Hip-hop started with the DJ. This is a point that I cannot emphasize enough. From the very first block parties, DJs used record players in very creative ways. They didn’t merely play a record for people to dance to. They mixed up two copies of a record to extend the break. The used a mixer to make this switch between records seamless.
In 1975 Grand Wizard Theodore invented the scratch. The legend goes that his mom yelled at him and he accidentally put his hand on the record and stopped it from spinning to hear her. The sound intrigued him and he experimented with moving the record back and forth to create a scratch sound.
Scratching didn’t get captured on record until the 1981 release of Grand Master Flash’s “The Adventures of Grand Master Flash on the Wheels of Steel.” This release helped to solidify the turntable as an instrument and gave us a new way to describe it. DJ equipment is still often referred to as wheels of steel.
In order to scratch a record all you really need is a record player and a record. The turntable spins the record while the needle reads the music on it and sends it up the arm to the receiver. Stopping the record in mid-spin produces a sound that is like a musical note. Like any instrument, you can use a turntable to get all sorts of different notes and pitches by manipulating the sound that is on the record.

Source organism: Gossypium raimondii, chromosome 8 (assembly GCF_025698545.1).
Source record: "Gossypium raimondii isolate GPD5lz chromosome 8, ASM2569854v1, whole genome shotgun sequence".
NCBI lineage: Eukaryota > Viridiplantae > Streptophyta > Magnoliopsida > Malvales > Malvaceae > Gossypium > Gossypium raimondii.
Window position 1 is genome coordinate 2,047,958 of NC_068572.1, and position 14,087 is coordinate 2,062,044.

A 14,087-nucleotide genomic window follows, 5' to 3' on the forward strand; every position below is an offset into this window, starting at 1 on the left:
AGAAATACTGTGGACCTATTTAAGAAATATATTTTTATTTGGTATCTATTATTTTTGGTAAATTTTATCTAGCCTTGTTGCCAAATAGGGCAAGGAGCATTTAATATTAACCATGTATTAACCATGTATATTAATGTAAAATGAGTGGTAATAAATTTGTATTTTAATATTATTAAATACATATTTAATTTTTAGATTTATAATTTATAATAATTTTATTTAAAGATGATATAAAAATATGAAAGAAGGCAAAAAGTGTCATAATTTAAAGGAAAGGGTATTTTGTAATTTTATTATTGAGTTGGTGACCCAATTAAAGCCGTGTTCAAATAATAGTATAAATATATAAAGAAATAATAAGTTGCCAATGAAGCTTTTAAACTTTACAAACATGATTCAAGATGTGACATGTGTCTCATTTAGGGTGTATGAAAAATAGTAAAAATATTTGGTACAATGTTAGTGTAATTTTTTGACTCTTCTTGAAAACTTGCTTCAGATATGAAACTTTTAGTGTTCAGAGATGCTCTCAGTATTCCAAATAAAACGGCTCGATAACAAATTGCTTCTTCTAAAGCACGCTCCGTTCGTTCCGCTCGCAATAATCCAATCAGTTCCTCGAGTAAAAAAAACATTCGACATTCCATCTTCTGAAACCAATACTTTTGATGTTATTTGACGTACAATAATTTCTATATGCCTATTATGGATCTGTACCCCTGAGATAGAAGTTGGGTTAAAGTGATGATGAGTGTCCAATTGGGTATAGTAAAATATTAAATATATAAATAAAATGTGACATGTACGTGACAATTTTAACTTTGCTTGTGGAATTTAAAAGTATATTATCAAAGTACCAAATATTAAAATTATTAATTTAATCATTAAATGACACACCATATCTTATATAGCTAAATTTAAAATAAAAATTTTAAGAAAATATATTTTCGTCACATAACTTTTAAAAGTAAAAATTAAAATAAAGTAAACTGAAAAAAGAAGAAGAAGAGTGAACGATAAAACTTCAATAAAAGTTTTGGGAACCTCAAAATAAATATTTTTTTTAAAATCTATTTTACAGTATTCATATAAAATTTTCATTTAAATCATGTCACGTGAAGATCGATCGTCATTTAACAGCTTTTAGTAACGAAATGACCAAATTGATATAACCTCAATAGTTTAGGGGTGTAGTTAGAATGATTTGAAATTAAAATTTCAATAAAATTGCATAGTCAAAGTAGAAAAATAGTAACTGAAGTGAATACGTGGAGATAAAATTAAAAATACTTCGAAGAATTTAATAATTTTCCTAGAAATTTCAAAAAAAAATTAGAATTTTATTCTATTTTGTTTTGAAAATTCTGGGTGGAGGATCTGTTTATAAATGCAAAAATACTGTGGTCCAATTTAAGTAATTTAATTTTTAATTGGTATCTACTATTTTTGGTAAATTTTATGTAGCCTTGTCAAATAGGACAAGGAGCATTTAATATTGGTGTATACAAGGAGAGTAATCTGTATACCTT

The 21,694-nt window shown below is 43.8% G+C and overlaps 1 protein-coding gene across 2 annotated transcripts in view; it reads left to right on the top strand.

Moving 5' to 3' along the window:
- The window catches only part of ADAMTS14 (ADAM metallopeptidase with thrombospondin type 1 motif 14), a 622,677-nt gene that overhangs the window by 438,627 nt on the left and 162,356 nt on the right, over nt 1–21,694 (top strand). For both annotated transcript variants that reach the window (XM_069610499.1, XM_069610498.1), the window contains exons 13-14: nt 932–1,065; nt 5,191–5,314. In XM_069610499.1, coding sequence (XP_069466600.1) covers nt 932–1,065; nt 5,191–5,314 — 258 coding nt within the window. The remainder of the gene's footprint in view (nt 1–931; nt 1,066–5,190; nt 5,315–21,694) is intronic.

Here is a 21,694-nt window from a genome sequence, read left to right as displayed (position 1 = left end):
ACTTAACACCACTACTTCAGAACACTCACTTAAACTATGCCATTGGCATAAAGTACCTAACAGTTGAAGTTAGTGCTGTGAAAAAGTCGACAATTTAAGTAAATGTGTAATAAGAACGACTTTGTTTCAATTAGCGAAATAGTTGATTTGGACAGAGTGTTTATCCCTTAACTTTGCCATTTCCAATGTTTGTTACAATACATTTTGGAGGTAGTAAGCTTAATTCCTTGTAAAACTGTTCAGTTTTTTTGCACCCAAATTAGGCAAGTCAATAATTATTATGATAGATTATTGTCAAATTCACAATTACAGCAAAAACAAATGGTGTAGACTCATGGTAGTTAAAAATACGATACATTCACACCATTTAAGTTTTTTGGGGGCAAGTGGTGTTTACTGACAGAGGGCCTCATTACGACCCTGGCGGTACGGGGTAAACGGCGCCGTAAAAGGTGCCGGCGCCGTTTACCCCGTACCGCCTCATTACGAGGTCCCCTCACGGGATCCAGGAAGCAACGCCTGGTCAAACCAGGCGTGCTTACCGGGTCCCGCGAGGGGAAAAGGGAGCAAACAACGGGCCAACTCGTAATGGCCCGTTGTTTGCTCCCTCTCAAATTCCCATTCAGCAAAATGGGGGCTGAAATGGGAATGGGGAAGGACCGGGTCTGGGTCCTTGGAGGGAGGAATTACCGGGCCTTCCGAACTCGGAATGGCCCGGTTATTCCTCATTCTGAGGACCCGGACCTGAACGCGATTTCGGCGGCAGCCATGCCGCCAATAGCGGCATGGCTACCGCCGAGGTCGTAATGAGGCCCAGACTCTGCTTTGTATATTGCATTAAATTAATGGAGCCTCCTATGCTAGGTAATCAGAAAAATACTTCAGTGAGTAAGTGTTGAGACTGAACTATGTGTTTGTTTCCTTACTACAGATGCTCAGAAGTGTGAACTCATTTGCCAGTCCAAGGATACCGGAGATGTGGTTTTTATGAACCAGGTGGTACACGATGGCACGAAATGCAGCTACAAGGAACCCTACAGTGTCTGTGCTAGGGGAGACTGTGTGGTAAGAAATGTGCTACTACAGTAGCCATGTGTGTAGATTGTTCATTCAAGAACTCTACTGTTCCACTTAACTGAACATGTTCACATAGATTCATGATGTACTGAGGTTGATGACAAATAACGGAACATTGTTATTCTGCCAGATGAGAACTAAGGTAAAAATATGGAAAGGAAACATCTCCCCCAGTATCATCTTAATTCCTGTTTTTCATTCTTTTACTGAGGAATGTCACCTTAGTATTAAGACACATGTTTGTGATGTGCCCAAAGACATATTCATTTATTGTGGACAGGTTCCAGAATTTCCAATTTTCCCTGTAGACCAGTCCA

There are a few ways to manipulate the sound on the record. The first is by cutting the record back and forth at different speeds. It is important when doing this not to let the needle leave the groove of the record. This way we are working with one sound that is on the record and we are basically playing it forwards and backwards rapidly. This gives us a duffa-duffa-duffa sound. The sound drastically changes depending on what sound you are scratching on. For example, a snare drum will sound a lot different than a kick drum.
If you hook up a mixer to the turntable you can rapidly cut off the sound of the record whenever you want by moving the crossfader to the side. If you move the record rapidly and the crossfader rapidly at the same time, you can play just the forward bursts of the sound. If you move the record slowly back and forth and the crossfader quickly you get what is called a transformer scratch.
The turntable is a versatile instrument. DJs work hard learning tricks and creating montages of sounds that can be created into unique musical compositions. It is quite the show to see at DJ at work. It takes years of practice to get good at it and learn the basics. This makes it like any other instrument out there.